May 21, 2018
Business aviation operators need practical strategies for holding on to their best pilots, maintenance technicians and other top talent.
Business aviation is facing a critical shortage of pilots, maintenance technicians and other skilled aviation professionals. As a result, managers are looking for tangible, proven strategies that flight departments can use to retain their best people.
The first step is to understand what the competition – the major airlines – are offering in terms of compensation, benefits and work/life balance to lure pilots, technicians and others away from business aviation.
Last summer, one manager – Greg Adams, director of operations at Jen-Air LLC – evaluated several airline packages and contract agreements. After completing that review, he compared that data to NBAA salary surveys and the compensation offered by his company. Adams found that his company’s existing policies regarding salary and bonuses needed relatively minor changes, but the retirement contributions could be improved, so his company made significant changes to its 401(k) match.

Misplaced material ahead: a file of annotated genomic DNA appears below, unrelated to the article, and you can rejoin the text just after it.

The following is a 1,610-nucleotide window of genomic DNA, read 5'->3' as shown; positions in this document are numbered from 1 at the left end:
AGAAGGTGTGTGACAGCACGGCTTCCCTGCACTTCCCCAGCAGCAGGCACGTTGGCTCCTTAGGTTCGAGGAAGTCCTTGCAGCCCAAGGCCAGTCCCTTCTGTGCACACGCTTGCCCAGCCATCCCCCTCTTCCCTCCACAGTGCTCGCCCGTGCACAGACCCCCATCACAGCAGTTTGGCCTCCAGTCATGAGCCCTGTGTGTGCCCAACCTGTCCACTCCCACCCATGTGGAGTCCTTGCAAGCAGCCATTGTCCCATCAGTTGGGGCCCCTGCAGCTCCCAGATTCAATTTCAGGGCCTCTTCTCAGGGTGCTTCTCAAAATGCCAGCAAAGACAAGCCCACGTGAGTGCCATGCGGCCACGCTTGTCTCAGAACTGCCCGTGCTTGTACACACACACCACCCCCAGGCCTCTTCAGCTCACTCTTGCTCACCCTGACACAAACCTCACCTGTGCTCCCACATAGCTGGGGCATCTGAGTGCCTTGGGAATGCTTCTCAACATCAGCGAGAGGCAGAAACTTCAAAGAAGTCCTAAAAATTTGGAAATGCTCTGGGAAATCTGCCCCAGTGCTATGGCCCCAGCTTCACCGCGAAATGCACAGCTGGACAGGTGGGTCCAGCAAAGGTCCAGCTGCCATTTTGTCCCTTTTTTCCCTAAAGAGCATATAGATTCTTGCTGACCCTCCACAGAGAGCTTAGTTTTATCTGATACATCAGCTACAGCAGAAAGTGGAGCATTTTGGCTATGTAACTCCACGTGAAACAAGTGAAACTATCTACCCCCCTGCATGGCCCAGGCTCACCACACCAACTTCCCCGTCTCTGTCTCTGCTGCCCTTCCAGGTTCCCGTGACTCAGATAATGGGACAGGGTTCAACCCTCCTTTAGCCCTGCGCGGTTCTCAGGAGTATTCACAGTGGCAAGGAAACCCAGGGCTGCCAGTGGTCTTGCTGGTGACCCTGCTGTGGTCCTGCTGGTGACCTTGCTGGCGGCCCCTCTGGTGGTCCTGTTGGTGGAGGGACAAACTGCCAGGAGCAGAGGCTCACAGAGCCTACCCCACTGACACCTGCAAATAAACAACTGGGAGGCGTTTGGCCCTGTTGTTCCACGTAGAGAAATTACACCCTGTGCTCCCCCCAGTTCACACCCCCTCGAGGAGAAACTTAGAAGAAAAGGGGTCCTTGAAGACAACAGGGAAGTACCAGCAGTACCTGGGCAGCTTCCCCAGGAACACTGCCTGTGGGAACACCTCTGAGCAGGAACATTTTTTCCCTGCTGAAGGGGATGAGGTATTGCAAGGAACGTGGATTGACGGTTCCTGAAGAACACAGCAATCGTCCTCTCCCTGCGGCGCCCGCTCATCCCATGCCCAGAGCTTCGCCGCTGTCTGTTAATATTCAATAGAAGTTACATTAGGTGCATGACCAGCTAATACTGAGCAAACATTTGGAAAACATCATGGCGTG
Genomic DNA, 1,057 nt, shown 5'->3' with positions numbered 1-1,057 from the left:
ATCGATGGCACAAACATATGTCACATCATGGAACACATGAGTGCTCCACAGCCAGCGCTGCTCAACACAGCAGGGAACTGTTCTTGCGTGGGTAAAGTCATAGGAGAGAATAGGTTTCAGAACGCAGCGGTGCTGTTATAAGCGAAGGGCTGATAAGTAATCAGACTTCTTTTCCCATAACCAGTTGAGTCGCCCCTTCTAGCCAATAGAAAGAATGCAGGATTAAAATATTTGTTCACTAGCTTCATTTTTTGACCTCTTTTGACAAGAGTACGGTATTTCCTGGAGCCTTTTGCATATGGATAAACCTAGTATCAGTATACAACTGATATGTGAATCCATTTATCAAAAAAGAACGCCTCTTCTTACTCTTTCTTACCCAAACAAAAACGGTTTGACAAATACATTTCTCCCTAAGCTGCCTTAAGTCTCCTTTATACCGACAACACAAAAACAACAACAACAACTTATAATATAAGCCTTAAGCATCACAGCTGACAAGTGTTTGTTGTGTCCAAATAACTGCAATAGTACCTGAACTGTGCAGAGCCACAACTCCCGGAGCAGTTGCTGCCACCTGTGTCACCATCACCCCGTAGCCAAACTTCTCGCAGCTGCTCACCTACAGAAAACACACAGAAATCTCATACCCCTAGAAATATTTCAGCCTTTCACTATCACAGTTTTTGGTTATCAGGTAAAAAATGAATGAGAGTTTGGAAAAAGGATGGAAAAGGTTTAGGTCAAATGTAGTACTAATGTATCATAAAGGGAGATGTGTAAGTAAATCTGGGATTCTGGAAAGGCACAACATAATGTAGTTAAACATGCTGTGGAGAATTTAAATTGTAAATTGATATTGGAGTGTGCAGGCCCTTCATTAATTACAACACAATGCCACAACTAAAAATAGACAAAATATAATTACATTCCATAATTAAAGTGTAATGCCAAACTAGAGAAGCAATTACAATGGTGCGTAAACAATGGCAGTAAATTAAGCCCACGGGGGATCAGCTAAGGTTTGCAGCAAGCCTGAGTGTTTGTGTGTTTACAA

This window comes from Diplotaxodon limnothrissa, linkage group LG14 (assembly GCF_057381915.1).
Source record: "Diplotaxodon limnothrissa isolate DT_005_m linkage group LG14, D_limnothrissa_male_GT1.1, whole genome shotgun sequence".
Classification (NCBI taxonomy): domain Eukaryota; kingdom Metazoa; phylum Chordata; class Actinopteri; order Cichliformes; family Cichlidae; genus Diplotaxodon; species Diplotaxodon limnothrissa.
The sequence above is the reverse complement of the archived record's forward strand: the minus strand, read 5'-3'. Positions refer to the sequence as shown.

But airlines aren’t business aviation’s only competitor for highly skilled personnel – business aviation is its own competition.
“Losing a pilot or mechanic is a vicious cycle because the organization that lost the employee often looks to other flight departments to fill the position,” said Sheryl Barden, president and CEO of Aviation Personnel International. “This is one of the reasons we are seeing an incredible amount of [personnel] movement right now.”
Creative Compensation, Educational Benefits
An annual cost-of-living pay increase, holiday bonus and modest retirement-fund match is no longer adequate to retain the best aviation professionals. More creative compensation plans are needed.
For example, some companies are giving raises twice a year instead of annually, while others are offering retention-pay increases.
“We are seeing organizations get more creative in mon-etary retention plans,” said Zoe Katsilis, manager of staffing services at Jet Professionals, LLC. “Some com-panies are even offering one- to five-year bonuses related to retention.”
These retention packages might include predetermined annual salary increases if the employee stays with the company for a set number of years, or annual bonuses for each year with the company. Some companies are offering increased retirement contribution matches with each year of employment.